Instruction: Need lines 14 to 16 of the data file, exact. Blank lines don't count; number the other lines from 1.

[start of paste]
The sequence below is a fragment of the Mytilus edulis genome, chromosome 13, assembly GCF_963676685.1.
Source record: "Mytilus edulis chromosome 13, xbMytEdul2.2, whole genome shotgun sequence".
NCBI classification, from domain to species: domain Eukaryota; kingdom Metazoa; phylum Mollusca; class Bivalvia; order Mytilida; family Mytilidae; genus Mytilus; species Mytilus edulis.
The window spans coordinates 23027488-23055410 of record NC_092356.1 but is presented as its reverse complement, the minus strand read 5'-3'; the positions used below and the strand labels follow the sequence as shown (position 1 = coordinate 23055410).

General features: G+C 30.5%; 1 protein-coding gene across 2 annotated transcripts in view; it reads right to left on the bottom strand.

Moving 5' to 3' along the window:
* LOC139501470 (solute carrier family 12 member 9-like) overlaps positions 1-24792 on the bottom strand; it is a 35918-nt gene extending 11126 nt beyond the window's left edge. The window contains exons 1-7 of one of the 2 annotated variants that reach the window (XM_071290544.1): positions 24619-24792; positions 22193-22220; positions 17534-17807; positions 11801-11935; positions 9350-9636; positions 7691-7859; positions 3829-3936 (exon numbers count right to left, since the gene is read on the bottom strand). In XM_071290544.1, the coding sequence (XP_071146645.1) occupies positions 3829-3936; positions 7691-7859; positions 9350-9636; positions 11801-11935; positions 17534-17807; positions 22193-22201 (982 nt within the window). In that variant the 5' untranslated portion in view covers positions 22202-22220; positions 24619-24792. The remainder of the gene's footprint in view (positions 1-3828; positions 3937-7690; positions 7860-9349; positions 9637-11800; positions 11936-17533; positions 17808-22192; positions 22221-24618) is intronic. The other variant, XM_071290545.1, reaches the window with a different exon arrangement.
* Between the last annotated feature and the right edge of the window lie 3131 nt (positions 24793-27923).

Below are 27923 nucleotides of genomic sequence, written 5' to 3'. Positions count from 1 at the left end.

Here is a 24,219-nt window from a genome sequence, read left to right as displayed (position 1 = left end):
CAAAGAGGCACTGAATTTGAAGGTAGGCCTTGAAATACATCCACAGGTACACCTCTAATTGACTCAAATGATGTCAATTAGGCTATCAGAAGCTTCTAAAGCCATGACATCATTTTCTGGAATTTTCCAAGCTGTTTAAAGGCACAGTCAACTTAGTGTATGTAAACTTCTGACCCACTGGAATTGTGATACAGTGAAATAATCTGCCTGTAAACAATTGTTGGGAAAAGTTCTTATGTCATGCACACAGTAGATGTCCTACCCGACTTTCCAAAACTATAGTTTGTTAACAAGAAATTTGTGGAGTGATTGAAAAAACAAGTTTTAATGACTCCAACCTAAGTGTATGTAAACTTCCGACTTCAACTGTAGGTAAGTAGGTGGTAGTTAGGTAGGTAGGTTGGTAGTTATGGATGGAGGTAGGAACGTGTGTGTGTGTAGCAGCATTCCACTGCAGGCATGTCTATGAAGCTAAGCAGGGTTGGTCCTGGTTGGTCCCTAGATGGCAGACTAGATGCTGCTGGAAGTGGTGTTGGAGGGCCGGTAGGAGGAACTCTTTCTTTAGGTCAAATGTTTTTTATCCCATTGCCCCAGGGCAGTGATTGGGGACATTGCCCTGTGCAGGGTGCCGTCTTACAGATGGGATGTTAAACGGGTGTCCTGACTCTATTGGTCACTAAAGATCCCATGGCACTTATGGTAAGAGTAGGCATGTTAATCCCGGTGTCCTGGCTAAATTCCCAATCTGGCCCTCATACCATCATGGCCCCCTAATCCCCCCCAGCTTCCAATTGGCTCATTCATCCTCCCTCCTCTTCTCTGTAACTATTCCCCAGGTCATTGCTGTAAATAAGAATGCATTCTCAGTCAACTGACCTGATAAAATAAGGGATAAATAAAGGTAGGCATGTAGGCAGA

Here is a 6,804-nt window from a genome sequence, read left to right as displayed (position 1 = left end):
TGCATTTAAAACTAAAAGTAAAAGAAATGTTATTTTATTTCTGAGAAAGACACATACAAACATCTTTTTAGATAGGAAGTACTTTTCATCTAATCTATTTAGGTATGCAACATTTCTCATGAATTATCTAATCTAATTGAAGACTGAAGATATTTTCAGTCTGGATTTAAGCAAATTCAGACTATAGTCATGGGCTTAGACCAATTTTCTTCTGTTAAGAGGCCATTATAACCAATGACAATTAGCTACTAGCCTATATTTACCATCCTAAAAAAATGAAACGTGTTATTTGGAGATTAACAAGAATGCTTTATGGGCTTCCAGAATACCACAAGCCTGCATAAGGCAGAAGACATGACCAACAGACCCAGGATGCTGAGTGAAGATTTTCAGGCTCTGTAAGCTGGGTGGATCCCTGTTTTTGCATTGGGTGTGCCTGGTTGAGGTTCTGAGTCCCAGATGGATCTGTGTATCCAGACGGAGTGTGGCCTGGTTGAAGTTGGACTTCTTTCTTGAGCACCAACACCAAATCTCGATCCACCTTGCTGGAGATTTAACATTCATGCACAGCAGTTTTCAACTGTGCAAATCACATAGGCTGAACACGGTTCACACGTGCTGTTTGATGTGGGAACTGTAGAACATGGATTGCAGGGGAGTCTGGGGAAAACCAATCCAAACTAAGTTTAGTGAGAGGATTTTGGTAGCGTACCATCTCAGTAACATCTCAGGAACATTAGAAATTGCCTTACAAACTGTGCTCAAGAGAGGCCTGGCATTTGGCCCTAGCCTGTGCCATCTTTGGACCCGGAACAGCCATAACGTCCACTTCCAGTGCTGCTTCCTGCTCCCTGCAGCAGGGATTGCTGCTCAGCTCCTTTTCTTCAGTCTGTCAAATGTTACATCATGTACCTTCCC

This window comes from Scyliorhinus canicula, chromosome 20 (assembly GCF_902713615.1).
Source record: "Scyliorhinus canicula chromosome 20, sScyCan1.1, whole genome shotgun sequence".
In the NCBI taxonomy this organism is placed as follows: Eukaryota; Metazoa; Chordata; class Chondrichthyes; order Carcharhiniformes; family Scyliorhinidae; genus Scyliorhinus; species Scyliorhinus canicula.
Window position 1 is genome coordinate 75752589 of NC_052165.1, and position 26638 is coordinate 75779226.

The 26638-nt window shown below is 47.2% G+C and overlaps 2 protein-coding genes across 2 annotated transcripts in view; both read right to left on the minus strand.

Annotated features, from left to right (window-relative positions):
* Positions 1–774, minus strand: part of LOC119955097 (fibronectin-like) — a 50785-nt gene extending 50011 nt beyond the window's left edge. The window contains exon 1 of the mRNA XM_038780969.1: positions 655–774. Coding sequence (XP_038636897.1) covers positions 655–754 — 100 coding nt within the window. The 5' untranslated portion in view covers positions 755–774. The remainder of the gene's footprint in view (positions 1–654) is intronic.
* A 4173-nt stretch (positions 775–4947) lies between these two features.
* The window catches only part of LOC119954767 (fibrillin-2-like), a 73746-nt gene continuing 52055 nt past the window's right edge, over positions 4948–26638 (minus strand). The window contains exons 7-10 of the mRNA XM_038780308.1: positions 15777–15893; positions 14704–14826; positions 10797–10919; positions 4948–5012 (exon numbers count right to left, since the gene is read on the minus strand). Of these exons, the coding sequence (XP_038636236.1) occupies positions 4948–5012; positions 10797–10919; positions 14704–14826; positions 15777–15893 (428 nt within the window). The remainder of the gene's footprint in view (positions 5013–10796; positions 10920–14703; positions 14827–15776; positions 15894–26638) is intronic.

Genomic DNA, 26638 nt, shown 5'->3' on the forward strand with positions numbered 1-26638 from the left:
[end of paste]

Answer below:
This window comes from Scyliorhinus canicula, chromosome 20 (assembly GCF_902713615.1).
Source record: "Scyliorhinus canicula chromosome 20, sScyCan1.1, whole genome shotgun sequence".
In the NCBI taxonomy this organism is placed as follows: Eukaryota; Metazoa; Chordata; class Chondrichthyes; order Carcharhiniformes; family Scyliorhinidae; genus Scyliorhinus; species Scyliorhinus canicula.